College athletes have the right to skip parts of their college career to prepare for professional level

Ohio State junior defensive end Nick Bosa looks to rush the quarterback against Maryland on Oct. 7, 2017 in Columbus, Ohio. Bosa tore his ACL in a game against TCU on Sept. 15 in Arlington. Bosa is projected to be a Top-5 pick in the 2019 NFL Draft. Bosa decided to leave the team following his season-ending injury in order to prepare for the draft. Associated Press

By Adam Gibson | Sports Writer

Elite college athletes, especially ones who are projected to be top draft picks, have the right to plan for their future and what is best for them.

In college football, some players are ending their seasons early to avoid getting hurt and losing draft value. Players skip regular season games as well as bowl games to avoid injury or to prepare physically for the NFL Combine to show NFL teams different aspects of their game outside of film.

College basketball has dealt with this problem for several years with what is called the “one and done” where players play for one year in college then head to the NBA when they know they will be at the top of the draft.

Bowl games for some seniors are a great reward for putting in hard work during the season. When it comes to bowl games for players who know they will be picked in the first round, they don’t want to risk playing when there is so much money waiting for them at the next level.

Staying healthy is extremely important for all athletes, and if they do suffer a serious injury, it hurts their place in the draft and their entire future if they are able to ever play again. Fans saw a dreadful injury happen to former Michigan tight end Jake Butt, who suffered a torn ACL in the Orange Bowl just months before he would get drafted. Tight ends rarely go in the first round or two in the draft, but he fell to the fifth round before being selected 145 overall to the Denver Broncos. This injury had an impact on where he was picked and, with each player picked before him, he lost money. Outside of money, the injury cost him playing time for his entire rookie season, a time where many players prove themselves to the rest of the league.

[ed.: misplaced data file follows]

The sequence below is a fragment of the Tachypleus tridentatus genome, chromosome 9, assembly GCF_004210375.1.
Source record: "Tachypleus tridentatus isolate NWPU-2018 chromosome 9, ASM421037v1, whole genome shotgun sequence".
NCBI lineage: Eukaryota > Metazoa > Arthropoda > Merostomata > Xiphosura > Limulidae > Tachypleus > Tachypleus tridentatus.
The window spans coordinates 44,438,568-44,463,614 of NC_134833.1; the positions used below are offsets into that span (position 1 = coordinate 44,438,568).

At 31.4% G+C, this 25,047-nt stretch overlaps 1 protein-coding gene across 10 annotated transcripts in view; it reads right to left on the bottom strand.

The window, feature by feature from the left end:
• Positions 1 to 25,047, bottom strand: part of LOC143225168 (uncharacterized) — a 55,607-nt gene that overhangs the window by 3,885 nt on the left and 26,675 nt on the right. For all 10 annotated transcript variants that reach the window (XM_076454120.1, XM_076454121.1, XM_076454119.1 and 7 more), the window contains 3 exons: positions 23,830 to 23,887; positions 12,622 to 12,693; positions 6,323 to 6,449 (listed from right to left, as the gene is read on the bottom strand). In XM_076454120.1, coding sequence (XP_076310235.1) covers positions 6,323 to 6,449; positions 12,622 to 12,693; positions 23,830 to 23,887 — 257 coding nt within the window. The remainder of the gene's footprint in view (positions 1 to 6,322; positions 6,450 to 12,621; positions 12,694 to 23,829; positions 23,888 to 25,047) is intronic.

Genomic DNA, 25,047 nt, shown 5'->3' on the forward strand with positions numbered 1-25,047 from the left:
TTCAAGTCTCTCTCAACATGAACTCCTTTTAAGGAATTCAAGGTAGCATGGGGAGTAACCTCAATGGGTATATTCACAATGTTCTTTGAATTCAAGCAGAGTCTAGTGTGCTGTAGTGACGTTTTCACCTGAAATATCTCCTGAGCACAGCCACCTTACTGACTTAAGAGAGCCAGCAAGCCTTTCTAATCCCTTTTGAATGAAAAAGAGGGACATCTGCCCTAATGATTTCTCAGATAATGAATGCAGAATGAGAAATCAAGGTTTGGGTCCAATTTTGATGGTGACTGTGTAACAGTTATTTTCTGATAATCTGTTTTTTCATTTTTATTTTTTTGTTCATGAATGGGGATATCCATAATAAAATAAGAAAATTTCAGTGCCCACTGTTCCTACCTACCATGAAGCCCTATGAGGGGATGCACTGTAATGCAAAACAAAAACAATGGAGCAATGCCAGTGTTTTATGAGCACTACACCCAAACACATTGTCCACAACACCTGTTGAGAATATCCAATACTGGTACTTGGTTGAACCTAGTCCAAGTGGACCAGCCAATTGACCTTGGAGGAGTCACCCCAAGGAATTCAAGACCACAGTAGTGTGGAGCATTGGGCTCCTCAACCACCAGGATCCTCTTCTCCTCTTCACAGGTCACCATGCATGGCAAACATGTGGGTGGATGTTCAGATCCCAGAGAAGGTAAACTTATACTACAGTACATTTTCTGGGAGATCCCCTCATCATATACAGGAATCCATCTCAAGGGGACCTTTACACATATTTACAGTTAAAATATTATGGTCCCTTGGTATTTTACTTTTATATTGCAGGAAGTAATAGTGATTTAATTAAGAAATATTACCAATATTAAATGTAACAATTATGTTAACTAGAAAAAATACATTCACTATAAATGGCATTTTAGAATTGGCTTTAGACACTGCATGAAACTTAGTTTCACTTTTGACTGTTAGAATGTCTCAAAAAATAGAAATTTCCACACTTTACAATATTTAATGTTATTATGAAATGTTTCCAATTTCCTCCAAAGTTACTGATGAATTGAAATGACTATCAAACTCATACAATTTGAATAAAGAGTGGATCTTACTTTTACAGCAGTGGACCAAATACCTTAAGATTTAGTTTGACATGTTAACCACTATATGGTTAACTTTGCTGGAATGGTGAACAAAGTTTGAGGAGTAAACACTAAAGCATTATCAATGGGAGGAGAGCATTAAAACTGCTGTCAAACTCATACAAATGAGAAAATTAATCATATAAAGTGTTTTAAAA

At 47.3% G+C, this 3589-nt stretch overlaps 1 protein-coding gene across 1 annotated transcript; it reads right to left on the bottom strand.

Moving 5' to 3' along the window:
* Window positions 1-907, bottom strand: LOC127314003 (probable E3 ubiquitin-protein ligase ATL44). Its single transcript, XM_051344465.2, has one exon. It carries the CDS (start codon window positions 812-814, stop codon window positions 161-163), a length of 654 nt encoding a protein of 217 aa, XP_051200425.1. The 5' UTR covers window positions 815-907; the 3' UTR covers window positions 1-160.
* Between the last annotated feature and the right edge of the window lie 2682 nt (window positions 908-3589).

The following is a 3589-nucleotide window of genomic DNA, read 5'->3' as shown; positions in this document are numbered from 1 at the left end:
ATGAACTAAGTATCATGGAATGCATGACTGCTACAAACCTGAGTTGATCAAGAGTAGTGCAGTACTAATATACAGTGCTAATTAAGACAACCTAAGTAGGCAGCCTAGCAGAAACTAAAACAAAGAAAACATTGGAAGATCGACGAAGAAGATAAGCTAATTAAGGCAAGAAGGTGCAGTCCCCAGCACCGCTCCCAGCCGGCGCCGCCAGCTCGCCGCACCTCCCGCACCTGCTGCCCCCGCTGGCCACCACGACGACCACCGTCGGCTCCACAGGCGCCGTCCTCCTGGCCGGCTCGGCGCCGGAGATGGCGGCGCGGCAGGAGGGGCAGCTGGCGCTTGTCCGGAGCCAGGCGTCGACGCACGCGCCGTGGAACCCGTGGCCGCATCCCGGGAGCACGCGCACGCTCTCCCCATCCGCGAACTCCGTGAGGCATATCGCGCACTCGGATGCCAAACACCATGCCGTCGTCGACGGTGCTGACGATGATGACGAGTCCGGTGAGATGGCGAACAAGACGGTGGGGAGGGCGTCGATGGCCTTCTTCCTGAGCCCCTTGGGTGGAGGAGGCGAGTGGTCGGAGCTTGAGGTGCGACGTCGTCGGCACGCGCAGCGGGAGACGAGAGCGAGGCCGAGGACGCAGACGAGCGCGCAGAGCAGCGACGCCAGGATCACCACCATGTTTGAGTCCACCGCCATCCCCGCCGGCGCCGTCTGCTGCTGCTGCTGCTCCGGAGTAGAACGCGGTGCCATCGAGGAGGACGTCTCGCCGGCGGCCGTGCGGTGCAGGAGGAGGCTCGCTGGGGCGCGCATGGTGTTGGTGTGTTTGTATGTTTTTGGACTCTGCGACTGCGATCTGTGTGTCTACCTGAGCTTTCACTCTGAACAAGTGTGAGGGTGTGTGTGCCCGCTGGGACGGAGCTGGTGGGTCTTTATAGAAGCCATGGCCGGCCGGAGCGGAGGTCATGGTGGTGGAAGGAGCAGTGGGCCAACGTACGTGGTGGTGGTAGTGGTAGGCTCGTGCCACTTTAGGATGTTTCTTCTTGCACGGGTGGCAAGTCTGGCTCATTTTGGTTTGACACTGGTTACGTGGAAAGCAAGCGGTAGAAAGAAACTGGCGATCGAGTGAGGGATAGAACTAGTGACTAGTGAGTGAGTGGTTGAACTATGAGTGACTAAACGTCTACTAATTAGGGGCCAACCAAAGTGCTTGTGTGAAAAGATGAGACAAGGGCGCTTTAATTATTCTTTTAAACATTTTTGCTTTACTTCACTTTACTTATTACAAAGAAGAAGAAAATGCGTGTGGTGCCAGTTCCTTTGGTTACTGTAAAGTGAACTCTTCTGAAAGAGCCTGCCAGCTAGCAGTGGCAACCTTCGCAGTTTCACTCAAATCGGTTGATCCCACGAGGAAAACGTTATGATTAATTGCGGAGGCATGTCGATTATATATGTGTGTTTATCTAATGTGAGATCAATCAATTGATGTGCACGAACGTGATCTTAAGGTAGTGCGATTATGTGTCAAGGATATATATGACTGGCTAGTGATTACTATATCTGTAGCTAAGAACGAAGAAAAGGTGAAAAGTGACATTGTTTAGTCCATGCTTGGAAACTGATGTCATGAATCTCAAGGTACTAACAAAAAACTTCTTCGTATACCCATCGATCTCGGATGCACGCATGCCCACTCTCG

Two running backs, Christian McCaffery and Leonard Fournette, both skipped their bowl games in the 2016 season to prepare for the 2017 draft. By doing so, they avoided the possibility of an injury and went into the NFL as healthy backs ready to make an immediate impact. While this idea may seem selfish at first, it is what’s best for the athlete and the rest of their lives. In his junior and senior year at Stanford, McCaffery had 3,864 yards, which broke the previous all-purpose yards record held by Barry Sanders. He also finished second in the Heisman voting that year. Senior year, McCaffery led the country with 2,327 all-purpose yards even after suffering a hip injury. McCaffery, according to ESPN, told NFL decision-makers he skipped the game because he wanted to make sure he got to play with the best of the best.

“I just know I made that decision – it’s a career decision, it was a man decision – to try to protect my dream of playing and succeeding in the NFL,” McCaffery said. “And whether it gave me an advantage or not, I stuck with it, and I’m here now moving on.”

The most recent example comes from Ohio State defensive end Nick Bosa, who was injured in a game against TCU earlier this season. Bosa is projected as a possible candidate to go No. 1 overall in the 2019 NFL draft or at least be in the Top 5. He would’ve missed several weeks of the season to recover and decided to go ahead and prepare for the combine and the draft. This decision is what is best for Bosa and all athletes who are in this situation.

While it does take away from what the viewer is expecting, the lives of the athletes are much more important than the entertainment factor. The professional level is the dream for all athletes growing up, and those who play in college and are good enough can taste just how close they are to obtaining that dream.

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